We had lunch on the edge of the lake and then headed along the trail that leads to the glacier at the foot of Mt. Colonel Foster on the opposite side of the lake. This trail is not nearly as well traveled as the trail along the Elk River and up to Landslide Lake. However, it is fairly well marked with Ribbon and follows the shoreline of the lake so there is not too much worry about getting lost. At the far side of the lake the path follows a steep section of river that flows from Glacier Lake into Landslide Lake. Glacier Lake is smaller and has walls of ice rising from each side. We climbed up the glacier on the side that rose away from Mt. Colonel Foster and found a giant ice cave and a great view of the lakes below. While up the glacier we heard a giant thundering sound and saw a huge slab of the glacier break free from Mt. Colonel foster and avalanche down into Glacier Lake below. Needless to say I don’t think that climbing the glacier was the greatest idea in retrospect, especially since we didn’t have any crampons, ice axes, or any other sort of proper climbing gear. But sliding down the steep ice slope in the hot summer sun sure was fun!

Camp 2 - Landslide Lake Trail, Aug 2008 - Photo:Lonny Barr
Camp 2
Mt Colonel Foster - Landslide Lake Trail, Aug 2008 - Photo:Lonny Barr
Mt Colonel Foster

We hiked back down to Camp 2 for dinner and another swim and got to witness the full moon rise over the nearby mountains at dusk. The following morning we packed up our camp and headed back down to the parking lot, which seemed to take a bit less time hiking down. The latter part of the hike was spent discussing where our next hike would be and how we would all love to do this one again next summer!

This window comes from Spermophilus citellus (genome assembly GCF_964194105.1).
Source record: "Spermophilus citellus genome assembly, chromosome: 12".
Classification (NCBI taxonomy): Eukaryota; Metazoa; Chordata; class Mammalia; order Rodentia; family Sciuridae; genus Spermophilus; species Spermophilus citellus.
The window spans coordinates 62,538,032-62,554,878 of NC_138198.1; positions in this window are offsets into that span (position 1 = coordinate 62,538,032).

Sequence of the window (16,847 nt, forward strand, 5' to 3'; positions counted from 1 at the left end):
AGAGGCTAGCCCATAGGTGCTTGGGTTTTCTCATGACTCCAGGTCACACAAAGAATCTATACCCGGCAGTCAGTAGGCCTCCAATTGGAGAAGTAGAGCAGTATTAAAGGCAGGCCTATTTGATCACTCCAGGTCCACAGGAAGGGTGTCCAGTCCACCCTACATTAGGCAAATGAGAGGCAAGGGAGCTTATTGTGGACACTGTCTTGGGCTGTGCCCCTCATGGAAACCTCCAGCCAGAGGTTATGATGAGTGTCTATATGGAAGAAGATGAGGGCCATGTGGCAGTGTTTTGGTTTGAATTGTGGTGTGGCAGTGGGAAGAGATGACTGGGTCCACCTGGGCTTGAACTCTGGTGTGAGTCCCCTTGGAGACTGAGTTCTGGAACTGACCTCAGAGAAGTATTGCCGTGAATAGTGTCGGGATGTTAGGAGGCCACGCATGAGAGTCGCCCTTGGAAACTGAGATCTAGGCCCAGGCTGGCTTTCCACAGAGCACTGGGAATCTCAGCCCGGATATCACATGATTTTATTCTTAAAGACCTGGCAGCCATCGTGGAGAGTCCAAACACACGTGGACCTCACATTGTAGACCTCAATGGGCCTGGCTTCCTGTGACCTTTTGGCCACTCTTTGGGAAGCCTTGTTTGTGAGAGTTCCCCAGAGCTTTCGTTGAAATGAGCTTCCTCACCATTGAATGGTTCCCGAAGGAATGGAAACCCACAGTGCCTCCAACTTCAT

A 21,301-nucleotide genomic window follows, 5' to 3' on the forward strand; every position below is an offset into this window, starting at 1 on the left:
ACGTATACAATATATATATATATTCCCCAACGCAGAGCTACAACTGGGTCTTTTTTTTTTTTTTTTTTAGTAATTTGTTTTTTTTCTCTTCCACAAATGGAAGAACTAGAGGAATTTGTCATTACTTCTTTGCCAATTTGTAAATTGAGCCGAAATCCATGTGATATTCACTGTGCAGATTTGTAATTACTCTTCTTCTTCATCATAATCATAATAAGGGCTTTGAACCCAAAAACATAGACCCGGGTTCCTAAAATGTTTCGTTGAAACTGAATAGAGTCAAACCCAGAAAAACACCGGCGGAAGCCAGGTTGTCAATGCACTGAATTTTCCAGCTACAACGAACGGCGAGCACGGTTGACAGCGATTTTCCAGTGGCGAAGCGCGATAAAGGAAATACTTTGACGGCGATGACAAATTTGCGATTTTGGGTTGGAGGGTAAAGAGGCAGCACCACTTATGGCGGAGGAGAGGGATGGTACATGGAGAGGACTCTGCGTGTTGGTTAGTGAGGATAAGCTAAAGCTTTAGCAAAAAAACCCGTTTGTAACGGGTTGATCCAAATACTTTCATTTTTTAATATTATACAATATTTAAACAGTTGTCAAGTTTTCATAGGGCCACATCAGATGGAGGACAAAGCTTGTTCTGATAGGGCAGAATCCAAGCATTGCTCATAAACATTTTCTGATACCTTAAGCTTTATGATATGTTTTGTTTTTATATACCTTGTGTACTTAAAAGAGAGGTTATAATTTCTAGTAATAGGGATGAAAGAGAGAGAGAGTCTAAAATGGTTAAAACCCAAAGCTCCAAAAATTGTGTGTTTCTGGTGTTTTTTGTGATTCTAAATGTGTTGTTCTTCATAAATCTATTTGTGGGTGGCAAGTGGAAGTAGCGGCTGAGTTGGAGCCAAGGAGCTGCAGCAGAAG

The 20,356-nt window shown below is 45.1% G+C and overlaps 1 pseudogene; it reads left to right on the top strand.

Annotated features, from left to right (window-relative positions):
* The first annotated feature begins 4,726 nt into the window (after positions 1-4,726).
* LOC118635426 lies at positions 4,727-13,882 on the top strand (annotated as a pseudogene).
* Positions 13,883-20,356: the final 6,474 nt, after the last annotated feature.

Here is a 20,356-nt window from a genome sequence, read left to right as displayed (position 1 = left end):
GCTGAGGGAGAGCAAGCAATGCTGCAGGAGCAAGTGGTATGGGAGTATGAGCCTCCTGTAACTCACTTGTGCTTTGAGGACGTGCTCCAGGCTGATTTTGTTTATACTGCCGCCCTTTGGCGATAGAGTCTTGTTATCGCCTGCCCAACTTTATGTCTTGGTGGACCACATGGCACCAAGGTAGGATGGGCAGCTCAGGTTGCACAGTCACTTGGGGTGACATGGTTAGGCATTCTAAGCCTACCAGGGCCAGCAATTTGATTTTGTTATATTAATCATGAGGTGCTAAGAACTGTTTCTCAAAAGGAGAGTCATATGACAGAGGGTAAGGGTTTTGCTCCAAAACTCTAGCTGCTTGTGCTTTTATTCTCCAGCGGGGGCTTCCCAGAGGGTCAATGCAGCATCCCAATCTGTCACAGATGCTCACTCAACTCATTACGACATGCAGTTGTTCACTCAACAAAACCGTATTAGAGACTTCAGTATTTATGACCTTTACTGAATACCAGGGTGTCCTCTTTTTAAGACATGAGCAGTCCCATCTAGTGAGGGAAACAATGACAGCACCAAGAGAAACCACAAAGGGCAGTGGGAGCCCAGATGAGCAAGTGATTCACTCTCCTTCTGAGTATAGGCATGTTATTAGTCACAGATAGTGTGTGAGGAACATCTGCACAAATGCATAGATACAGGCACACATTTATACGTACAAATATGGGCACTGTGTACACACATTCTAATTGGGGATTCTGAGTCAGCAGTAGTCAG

Lonny and Jordan in the Ice Cave - Landslide Lake Trail, Aug 2008
View from the top of the Glacier - Landslide Lake Trail, Aug 2008 - Photo:Lonny Barr
View from the top of the Glacier

Bright Orange Fungus - Landslide Lake Trail, Aug 2008 - Photo:Lonny Barr
Elk River Sunset - Landslide Lake Trail, Aug 2008 - Photo:Lonny Barr
Elk River Sunset

Lonny Swimming - Landslide Lake Trail, Aug 2008

Landslide Lake - Landslide Lake Trail, Aug 2008 - Photo:Lonny Barr
Crew at Landslide Lake - Landslide Lake Trail, Aug 2008 - Photo:Lonny Barr


  • Distance: From parking lot to Landslide Lake is about 11km
  • Difficulty: Pretty easy, relatively flat with some sections of minimal elevation gain. The trail is in excellent shape and well maintained.
  • Hiking Time: Approximately 5-6 hours one way from parking lot to Landslide Lake, about 1 ˝ to 2 hours one way from Landslide Lake to Glacier Lake
  • Fees: $10 per night camping fee payable at the Parking Lot
  • How to get to there: Take highway 28 west from Campbell River toward Gold River. Once within Strathcona Park on highway 28 heading toward Gold River, the parking lot should be on the left hand side of the highway and marked with a Provincial Parks sign stating “Elk River Trailhead”.

The Landslide - Landslide Lake Trail, Aug 2008 - Photo:Lonny Barr
The Landslide
Andre at Glacier Lake - Landslide Lake Trail, Aug 2008 - Photo:Lonny Barr
Andre at Glacier Lake


  • Both campsites are nice with good bear caches.
  • Campfires are prohibited in Strathcona Park.
  • Water is crystal clear and drinkable (at your own risk of course, due to potential concerns of Giardiasis, etc. We didn’t filter and we're fine)
  • Camping is prohibited on Landslide Lake.
  • Elk River Trail (to Landslide lake) -
  • Strathcona Provincial Park - BC Parks

Landslide Lake Map
Landslide Lake Map